Archive for September, 2011

From Dish Danielle:

I’m not one to keep track of high-profile chefs and the hippest new restaurants. I love food and I love to cook. For me it’s usually that simple. But alas….I do admit that there’s one professional chef whose recipes make me swoon, and those are the culinary delights of mister Marcus Samuelsson. His Ethiopian and Sweedish roots inspire unique flavor combinations that somehow fuse African and Scandinavian cuisine in an incredibly exciting and balanced way. The food he creates reflects his distinct heritage exquisitely and I’m inspired every time I try a new recipe of his.

Samuelsson’s second cookbook, ‘The Soul of a New Cuisine,’ is one of my all time favorites, and it’s not for a home cook who’s faint at heart. His dishes often have 3-4 parts, as each recipe requires the completion of a spice rub, infused oil, or special sauce – instructions for all of which can be found in the beginning pages of his book.

Let’s get to it. M. Samuelsson’s Jerk Chicken (slightly tweaked):

1. Compose his ‘Jerk’ Mix:

Place 2 tbsp olive oil in pan over med heat. Add 6 minced garlic cloves and 2 seeded & chopped jalepenos and cook for 3 minutes. Add 1 tbsp allspice, 1 tsp cinnamon, 1 tsp cayenne, and 2 tbsp brown sugar. Stir constantly. Remove from heat when mixture starts to clump. Transfer mix to blender. Add 1 tsp white pepper, 1 tbsp dry thyme, 1 tsp salt, 1 tsp ground ginger, 4 chopped scallions, 1/3c fresh lime juice and ½c red vinegar. Blend until smooth. Set aside.

2. Prep the chicken:
3-4lb chicken
½ c Jerk Mix
a few thyme springs
½ head garlic, top third cut off and papery skin removed
2 potatoes, peeled & cut into 1’’ cubes
1 sweet potato, peeled & cut into 1’’ cubes
1 parsnip, peeled & cut into 1’’ cubes
1 onion, cut into 1’’ cubes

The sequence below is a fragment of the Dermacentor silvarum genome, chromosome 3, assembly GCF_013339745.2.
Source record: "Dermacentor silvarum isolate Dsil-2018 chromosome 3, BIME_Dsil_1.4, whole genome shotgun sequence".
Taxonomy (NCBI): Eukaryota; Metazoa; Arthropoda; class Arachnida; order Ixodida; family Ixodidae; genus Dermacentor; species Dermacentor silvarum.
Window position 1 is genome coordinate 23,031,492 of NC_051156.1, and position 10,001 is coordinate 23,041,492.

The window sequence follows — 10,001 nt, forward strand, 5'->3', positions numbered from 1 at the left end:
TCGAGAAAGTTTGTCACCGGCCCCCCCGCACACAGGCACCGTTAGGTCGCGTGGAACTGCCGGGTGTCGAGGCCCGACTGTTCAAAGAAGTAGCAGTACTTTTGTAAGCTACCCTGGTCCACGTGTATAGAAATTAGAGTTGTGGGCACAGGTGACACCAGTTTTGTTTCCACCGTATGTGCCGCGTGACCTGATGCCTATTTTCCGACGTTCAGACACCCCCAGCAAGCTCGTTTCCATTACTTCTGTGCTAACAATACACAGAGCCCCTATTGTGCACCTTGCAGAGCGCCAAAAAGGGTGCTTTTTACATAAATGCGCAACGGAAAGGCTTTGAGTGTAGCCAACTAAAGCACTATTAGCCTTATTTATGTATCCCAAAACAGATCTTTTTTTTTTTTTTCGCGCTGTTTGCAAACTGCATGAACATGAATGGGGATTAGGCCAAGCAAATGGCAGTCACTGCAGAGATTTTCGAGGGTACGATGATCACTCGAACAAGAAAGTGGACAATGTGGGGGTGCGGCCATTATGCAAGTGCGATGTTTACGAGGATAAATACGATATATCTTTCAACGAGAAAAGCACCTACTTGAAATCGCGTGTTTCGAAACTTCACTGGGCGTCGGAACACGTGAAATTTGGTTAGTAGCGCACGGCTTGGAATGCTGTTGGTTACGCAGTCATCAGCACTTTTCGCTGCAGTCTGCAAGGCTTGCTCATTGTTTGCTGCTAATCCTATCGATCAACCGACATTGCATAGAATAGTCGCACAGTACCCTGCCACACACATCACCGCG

1 pear, cut into 1’’ cubes
1 quince, cut into 1’’ cubes

Preheat oven to 350. Lightly salt & pepper the bird. Generously rub ½ jerk mix under the skin & all over it. Stuff some thyme under skin. Place garlic in cavity, (I also stuck ½ a lemon in there as well). Set aside. Toss potatoes & parsnips with remaining jerk mix. Spread on bottom of roasting pan in an even layer. Scatter few thyme springs atop. Place chicken on roasting rack above veggies and roast for 45 minutes.

3. Make his ‘Yogurt Dip’ accompaniment:
Place 2 tbsp olive oil in pan over med heat. Add 2 peeled garlic cloves, a 2’’ piece of minced ginger, and a seeded & minced jalapeno chili. Sauté for 5 min. Add ½ tsp fresh ground coriander (if you have seeds to grind yourself), ½ tsp cumin and sauté for 2 more mins. Let cool briefly. Transfer to blender. Add 2 limes worth of juice and 2c thick greek yogurt. Blend until smooth. Fold in 2 tsp fresh chopped cilantro and 2tsp fresh chopped parsley. Store in fridge until dinnertime.

4. Add pear/quince to roasting pan:
Pull chicken out of oven and remove chicken from roasting pan. Add pear & quince to veggies. Increase oven temp to 375. Return chicken to roasting pan and bake for additional 30-40 minutes, until juices run clear. Let cool for 10min before serving.

5. Do as Samuelsson says and ‘Cook with Love.’ Then, EAT!

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From Dish Erin:

Last Friday, I decided it was time to conquer a personal culinary hurdle: Chinese food. Sure, I’ve whipped up some fried rice, but that’s kind of like cooking up some macaroni and cheese and calling it Italian cooking. I definitely love going out of my comfort zone, but Chinese food has an extra degree of difficultly to it–though I eventually discovered it can be solved with a little cornstarch and soy sauce.